FAO, 1 992. Sustainable development and the environment: FAO policies and actions, Stockholm 1972-Rio 1992. FAO, Rome.
 The FSS is a large-system framework that deals with the past, current and future food security issues concerning an entire population while the FJB focuses on current food requirements of a particular underserved people constituting a fraction of a larger society at a time.
 Stockholm Memorandum, 2011. Tipping the scales towards sustainability. 3rd Nobel Laureate Symposium on ‘global sustainability: transforming the world in an era of global change’. 16-19 May 2011, Sweden.
Climate change threatens resilience and sustainability of urban development-environmental gains in the longer run. Even presently, millions of people are sternly feeling the risks of climate change like floods, hunger, energy deficits and heat waves in ‘urban areas of both developed and developing countries’. For Toronto Urban Growers, they ‘see the impacts of climate change every day’. The connectedness of urban living, ecology and climate change arguably theorises ‘urban sustainability’ as the ‘most critical environmental issue facing mankind.’ Associated to this is a complexity that consequentially resurfaces when the number of people living in cities keeps increasing and putting pressure on urban ecology. UN dataset projects that 66 per cent of the world population will live in urban areas by 2050. More urban residents will mean struggle to meet their competing needs, which will probably lead to complex city forms not different from what is depicted in a masterpiece on Making sense of cities.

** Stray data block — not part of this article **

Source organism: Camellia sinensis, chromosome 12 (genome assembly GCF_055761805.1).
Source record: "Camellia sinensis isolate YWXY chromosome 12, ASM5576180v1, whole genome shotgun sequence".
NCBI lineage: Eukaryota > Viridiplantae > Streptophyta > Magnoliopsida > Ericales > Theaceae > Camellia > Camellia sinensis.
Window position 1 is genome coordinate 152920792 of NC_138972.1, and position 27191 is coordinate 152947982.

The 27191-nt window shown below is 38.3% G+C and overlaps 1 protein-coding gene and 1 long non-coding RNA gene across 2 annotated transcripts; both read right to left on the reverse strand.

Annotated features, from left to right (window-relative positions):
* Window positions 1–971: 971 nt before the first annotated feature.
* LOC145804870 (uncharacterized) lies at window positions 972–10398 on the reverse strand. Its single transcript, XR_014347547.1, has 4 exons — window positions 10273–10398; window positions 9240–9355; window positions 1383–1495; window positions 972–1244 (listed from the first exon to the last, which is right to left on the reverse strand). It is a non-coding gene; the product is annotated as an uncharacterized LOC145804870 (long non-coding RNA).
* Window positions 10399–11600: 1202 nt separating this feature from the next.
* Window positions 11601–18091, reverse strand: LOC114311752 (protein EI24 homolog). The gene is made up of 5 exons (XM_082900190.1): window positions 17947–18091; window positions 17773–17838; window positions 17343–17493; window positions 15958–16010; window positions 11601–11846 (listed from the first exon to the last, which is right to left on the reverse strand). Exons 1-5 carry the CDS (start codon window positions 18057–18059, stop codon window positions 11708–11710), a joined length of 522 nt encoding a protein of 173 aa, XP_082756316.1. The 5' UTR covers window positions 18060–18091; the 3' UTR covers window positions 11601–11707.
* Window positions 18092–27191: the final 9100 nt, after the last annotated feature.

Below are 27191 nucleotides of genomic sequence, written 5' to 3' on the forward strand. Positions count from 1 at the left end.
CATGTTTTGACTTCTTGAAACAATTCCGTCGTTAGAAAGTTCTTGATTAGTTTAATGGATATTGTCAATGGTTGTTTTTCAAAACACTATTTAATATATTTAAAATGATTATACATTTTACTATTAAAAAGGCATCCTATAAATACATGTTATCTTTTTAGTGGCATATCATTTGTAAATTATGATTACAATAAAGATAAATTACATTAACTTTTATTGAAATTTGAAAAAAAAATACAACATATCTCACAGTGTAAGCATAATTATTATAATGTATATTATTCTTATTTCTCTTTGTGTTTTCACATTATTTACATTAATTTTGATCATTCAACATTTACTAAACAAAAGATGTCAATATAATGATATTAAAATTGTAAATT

Universally, the interactions of climate change with the phenomenon of (peri-)urbanisation have complicated concerns for where urban authorities can construct landfills, water treatment plants, school parks, football stadiums, toilets and markets. In the process of providing these public services, the open green spaces are unjustifiably squeezed. Urban lands under agriculture is often underestimated and converted to different courses. The image of urban agriculture is outrageously likened to an industry in sacks, signifying it has no value. Even with this persistent misconception, the activity is enduring and rapidly proliferating in North America, Europe and global South. From Japan, it is found out that ‘85% of Tokyo residents would like their city to have farmland in order to secure access to fresh foods and green space.’ This text re-examines global significance of caring for green urban assets, including producing food sustainably. Why shifting to a new regime of sustainability leadership that recognises that greening urban landscapes will enable cities, and people who live in them, to adapt or mitigate climate change shocks is re-stimulated.